Matching Curves  Trying to make matching curves is not easy. On one project I had to make a cylindrical shape that was intersected by a smaller diameter cylindrical shape. It was a container with a spout that went off at an angle. So, I created two rectangles and resized and positioned them appropriately. The smaller diameter cylinder overlapped the large diameter cylinder. I duplicated the smaller diameter cylinder and aligned the two copies to the same place. I selected the larger cylinder and a copy of the smaller diameter cylinder and did a Union. I then used the Pencil tool to remove the ends of the smaller cylinder from the large cylinder. What I was left with was what looked like the larger cylinder, but one of the side walls had two points at the location where the two cylinders intersected. Using the Pencil tool I was able to bow that section to make the intersection visible. I duplicated the larger cylinder and aligned them to be in the same place. I then took the copy of the larger cylinder with the smaller cylinder and did a Fragment. I then had a spout with a matching curve to the large cylinder. I then deleted the remaining part from the Fragment operation.
Groupies When shapes are grouped, a new shape is created and the selected shapes become sub shapes of the group shape.  Grouping is very useful for keeping subshapes together, but you can get carried away. When your shape is ready, you should go back through the shape and remove any non essential grouping. Actually, you probably should remove all groupings and select all the component shapes and group. Then add things like Shape Data and Control handles and Connection points. You may want to keep a backup copy of the shape with the groupings if you need to rebuild.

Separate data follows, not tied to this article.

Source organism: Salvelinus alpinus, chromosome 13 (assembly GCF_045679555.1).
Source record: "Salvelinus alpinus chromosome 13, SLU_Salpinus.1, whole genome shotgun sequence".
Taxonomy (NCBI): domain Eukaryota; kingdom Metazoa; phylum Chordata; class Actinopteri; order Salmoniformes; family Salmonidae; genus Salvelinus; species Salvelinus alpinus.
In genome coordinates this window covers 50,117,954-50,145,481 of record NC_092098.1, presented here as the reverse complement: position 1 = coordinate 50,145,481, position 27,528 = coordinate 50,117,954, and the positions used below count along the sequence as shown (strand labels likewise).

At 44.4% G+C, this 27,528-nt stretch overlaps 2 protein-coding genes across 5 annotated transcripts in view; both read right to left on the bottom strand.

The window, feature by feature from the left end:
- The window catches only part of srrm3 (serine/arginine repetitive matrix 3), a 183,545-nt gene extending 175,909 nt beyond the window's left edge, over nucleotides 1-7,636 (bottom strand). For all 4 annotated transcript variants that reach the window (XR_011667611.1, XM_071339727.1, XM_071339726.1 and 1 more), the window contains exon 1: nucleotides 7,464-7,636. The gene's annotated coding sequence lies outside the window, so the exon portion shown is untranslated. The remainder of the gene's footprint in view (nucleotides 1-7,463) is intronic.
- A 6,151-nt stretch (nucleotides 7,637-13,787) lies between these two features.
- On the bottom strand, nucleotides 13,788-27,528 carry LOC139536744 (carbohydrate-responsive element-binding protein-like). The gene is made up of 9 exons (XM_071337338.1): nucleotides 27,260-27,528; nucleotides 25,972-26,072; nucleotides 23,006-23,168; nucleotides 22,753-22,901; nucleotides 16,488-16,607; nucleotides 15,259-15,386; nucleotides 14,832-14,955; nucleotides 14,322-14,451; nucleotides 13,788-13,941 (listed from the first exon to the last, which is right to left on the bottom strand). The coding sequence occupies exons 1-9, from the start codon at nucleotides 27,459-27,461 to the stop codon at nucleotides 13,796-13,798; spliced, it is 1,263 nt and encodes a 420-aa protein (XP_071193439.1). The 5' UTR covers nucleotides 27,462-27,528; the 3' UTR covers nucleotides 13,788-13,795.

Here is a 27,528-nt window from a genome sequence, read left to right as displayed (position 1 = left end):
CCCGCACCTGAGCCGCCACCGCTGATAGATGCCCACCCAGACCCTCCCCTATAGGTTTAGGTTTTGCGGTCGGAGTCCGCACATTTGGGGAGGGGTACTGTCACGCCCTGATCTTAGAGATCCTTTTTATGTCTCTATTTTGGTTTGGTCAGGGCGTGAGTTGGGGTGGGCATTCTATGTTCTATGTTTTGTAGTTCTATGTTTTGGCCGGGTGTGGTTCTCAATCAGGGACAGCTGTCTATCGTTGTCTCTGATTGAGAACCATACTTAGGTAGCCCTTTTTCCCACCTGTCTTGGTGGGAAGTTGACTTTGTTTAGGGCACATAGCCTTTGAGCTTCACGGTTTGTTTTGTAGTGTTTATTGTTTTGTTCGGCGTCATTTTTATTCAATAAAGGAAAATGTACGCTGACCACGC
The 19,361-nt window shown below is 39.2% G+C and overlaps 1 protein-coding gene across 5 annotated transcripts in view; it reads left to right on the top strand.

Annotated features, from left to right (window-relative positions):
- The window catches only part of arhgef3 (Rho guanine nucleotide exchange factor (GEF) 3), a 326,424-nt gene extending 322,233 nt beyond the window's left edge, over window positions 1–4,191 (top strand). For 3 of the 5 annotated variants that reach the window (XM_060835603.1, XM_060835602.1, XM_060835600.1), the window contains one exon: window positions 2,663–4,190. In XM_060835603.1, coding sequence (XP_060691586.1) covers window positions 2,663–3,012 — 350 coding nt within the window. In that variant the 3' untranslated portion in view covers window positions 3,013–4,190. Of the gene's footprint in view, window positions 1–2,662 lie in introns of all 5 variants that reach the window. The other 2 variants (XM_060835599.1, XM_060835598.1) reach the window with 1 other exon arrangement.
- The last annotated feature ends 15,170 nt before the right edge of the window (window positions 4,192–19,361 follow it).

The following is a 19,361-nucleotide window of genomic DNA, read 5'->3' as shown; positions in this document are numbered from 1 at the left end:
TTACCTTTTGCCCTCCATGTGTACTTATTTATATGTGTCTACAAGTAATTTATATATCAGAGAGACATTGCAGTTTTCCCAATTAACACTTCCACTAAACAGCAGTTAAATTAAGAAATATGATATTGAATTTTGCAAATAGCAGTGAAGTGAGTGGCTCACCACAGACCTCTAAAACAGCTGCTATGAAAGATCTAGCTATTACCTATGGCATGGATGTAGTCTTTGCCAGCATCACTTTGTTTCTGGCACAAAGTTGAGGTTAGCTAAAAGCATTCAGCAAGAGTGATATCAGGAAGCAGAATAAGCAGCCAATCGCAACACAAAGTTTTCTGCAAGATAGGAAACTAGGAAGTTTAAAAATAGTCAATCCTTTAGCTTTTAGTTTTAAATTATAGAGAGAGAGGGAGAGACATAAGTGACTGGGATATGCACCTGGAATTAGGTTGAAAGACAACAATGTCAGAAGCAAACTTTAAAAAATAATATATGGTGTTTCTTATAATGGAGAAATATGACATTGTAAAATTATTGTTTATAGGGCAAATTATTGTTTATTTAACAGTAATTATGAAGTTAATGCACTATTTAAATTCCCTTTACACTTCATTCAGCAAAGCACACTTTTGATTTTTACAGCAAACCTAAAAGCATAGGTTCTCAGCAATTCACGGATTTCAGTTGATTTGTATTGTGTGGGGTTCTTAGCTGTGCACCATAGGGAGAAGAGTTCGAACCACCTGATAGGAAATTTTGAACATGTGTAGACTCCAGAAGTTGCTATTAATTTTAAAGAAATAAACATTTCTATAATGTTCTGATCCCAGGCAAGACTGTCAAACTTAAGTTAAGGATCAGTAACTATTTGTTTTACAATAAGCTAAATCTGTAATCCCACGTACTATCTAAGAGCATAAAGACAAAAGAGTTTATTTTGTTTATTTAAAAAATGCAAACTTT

Connection Points The normal connection points handle standard situations, but what if you are creating a piece of electrical equipment and you want the connection points to be where the wires connect? Use the Connection Point tool.
Cleanup When you have finished your shape, you should remove all the Groupings and Creating a new Group of the parts. Then add Shape Data.
Almost Black My favourite technique is still Graham Wideman’s almost black. If a line or fill colour in a custom line patter or custom fill is black, it is replaced by the chosen foreground colour. If you want something to be black, it needs to be something that is almost black(255,255,25) like (254,255,255) or (255,254,255) or (255,255,254)

The next set of techniques in a followup article, will go into leveraging the shapesheet.
If you want to learn more about Visio shape developing, check out Chris’s Visio Guy website there are a lot of articles and forums to handle questions.


John Marshall… Visio MVP

Published by johnvisiomvp

The original Visio MVP. I have worked with the Visio team since 1993